How to Educate Your Child about the Dangers of Legal Highs and Depression


Consumption of drugs can be a symptom of depression. A depressed teen may use so-called legal highs to find some relief from depression, but at a cost for their health. To forbid teens to use drugs makes things worse, to understand where teens depression comes from is the right thing to do.

Just because a high is legal, does not necessarily mean it is safe. Who uses them varies widely. They’re as popular among teenagers as they are with young professionals. Not wanting to be classed as “illegal drug users”, they choose to use legal highs for two main reasons: the legal ramifications if caught are favourable in comparison with banned substances, and access to legal highs is easy via online stores and in clubs.

Governments are banning legal highs as quickly as possible. One such drug, mephedrone (M-Cat), is associated with an intense, one-hour high. However, depression has been observed the day after using this drug.

It is true that parents cannot watch their children 24/7 to keep them away from these drugs. The only way for you to somehow protect them is by educating them about the dangers they pose, particularly those related to mental health.

If you are struggling with how to address this with your kids, here are some ideas for a frank discussion.

  • Before you bring up the subject, get educated yourself. Seek out reliable information before talking about legal highs. You can download the free parents’ handbook by Maryon Stewart at, which is a good starting point.
  • Ask your child whether he or she has seen or heard about legal highs. Note that many legal highs are actually illegal drugs that have been only slightly changed in laboratories. Their provenance is still mostly unknown.
  • Encourage and listen to your child regularly. Let them know that they can talk with you about any stress or challenges they may be facing, e.g. peer pressure to experiment. Let them understand that anyone can be faced with feelings of depression and frustration at some point in their life. Reinforce that the best way to deal with it is to talk about it and ask for support (ideally from you, but professional counselling is also available). Note that it has been reported that some young people have experienced depression, addiction and other mental health problems after using legal highs.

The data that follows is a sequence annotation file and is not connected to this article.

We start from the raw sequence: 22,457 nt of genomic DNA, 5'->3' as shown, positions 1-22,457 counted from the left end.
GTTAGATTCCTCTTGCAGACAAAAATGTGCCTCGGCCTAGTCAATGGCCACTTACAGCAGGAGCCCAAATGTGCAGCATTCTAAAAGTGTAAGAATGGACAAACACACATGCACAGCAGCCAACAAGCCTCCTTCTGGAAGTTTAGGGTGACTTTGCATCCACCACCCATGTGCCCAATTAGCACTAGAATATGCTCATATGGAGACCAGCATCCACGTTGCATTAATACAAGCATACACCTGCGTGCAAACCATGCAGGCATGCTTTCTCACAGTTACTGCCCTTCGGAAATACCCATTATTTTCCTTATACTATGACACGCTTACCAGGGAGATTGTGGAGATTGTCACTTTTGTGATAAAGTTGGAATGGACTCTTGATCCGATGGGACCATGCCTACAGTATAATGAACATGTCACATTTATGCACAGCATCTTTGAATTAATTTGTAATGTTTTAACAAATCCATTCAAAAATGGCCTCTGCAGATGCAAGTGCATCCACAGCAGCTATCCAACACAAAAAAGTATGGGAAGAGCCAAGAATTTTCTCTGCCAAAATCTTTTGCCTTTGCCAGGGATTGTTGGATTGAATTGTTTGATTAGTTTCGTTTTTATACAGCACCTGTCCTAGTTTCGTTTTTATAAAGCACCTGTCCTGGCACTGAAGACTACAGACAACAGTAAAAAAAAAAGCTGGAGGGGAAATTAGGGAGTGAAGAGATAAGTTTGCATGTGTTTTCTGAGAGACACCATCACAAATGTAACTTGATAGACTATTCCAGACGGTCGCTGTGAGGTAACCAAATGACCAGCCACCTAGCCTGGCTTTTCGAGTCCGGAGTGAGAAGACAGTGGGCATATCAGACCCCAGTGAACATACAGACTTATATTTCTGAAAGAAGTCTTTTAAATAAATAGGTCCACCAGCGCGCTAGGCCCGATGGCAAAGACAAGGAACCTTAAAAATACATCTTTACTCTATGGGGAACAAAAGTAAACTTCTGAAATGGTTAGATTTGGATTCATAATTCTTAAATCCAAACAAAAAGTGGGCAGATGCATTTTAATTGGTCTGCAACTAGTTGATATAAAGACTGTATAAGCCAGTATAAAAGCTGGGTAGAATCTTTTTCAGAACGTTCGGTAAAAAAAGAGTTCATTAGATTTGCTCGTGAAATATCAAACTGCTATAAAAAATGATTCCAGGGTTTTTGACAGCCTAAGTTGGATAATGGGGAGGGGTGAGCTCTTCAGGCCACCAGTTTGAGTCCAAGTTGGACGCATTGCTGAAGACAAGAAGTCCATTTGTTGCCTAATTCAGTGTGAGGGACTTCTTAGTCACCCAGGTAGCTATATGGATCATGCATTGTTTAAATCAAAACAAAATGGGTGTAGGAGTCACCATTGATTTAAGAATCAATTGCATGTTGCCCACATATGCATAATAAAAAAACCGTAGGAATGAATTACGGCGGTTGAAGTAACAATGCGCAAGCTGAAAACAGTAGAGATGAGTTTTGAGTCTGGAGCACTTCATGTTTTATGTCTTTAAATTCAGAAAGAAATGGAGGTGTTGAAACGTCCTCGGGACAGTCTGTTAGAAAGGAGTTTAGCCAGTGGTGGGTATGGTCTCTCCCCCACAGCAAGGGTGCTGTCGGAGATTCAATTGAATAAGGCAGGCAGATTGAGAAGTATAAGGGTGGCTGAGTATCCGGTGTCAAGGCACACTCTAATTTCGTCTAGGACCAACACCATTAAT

• Let your child know that caffeine (a stimulant) and alcohol (a depressant) can promote or worsen depression as they cause chemical changes in the maturing brains and central nervous systems of children and teens. Synthetic cannabinoids put youth at risk because the smoke entering their lungs can affect and/or worsen depression as well as other mental health conditions.
  • Inform them that energy drinks, which can contain high levels of caffeine, sugar, herbal and chemical stimulants, can promote or worsen depression by affecting changes in young people’s brains, central nervous systems and metabolisms. In fact, these are banned in some countries.
  • Ask your child to be careful at parties. The unexpected side effects of drinking alcohol along with legal highs have included accidental death and paralysis, even if nothing unusual happened on previous occasions.
  • Invite your child to visit to watch a video, hear true stories, and learn more about legal highs and their dangers.
  • Admit that more research needs to be done on the dangers of legal highs. Note that doctors are especially concerned about their effects on children, whose brains and bodies are still developing.

Additional information for parents

Certain prescription drugs are associated with depression and suicidal thinking and action. These include asthma medications called leukotriene inhibitors, and the acne drug isotretinoin (Accutane). Also linked to depression are oral contraceptives, high blood pressure medications, and statins prescribed for high cholesterol.

If your child has questions which you can’t answer, promise to look into the issue and get back to him or her.

Should your child show signs of depression be sure to have him or her evaluated by certified medical professionals (such as those found at Randstad Care) promptly. Signs of depression can include:

  • continuous feelings of sadness or hopelessness;
  • feeling irritable or angry;
  • withdrawing socially;
  • feeling overly sensitive to rejection;
  • loss of interest in daily activities;
  • changes in appetite or sleeping patterns;
  • crying or verbal outbursts.

Help your child to feel good in natural ways. Encourage him or her to eat healthy foods, exercise and get enough rest.

An important final note for parents

Parents who take the time and effort to take care of their children’s psychological well-being are setting a good example for their children. The time honoured saying is true: children imitate their parents. The more that they see stability at home, as well as courage and honesty played out in their parents’ lives, the more positive the outcome should be. And the less likely it will be that you’ll have to have a conversation about legal high a few months or years down the line.

Isabella is a freelance writer who dreams of travel, but never seems to get the opportunity to do so. She’s an all around writer who loves blogging about self-help/self-development topics.

Image by Anita Peppers.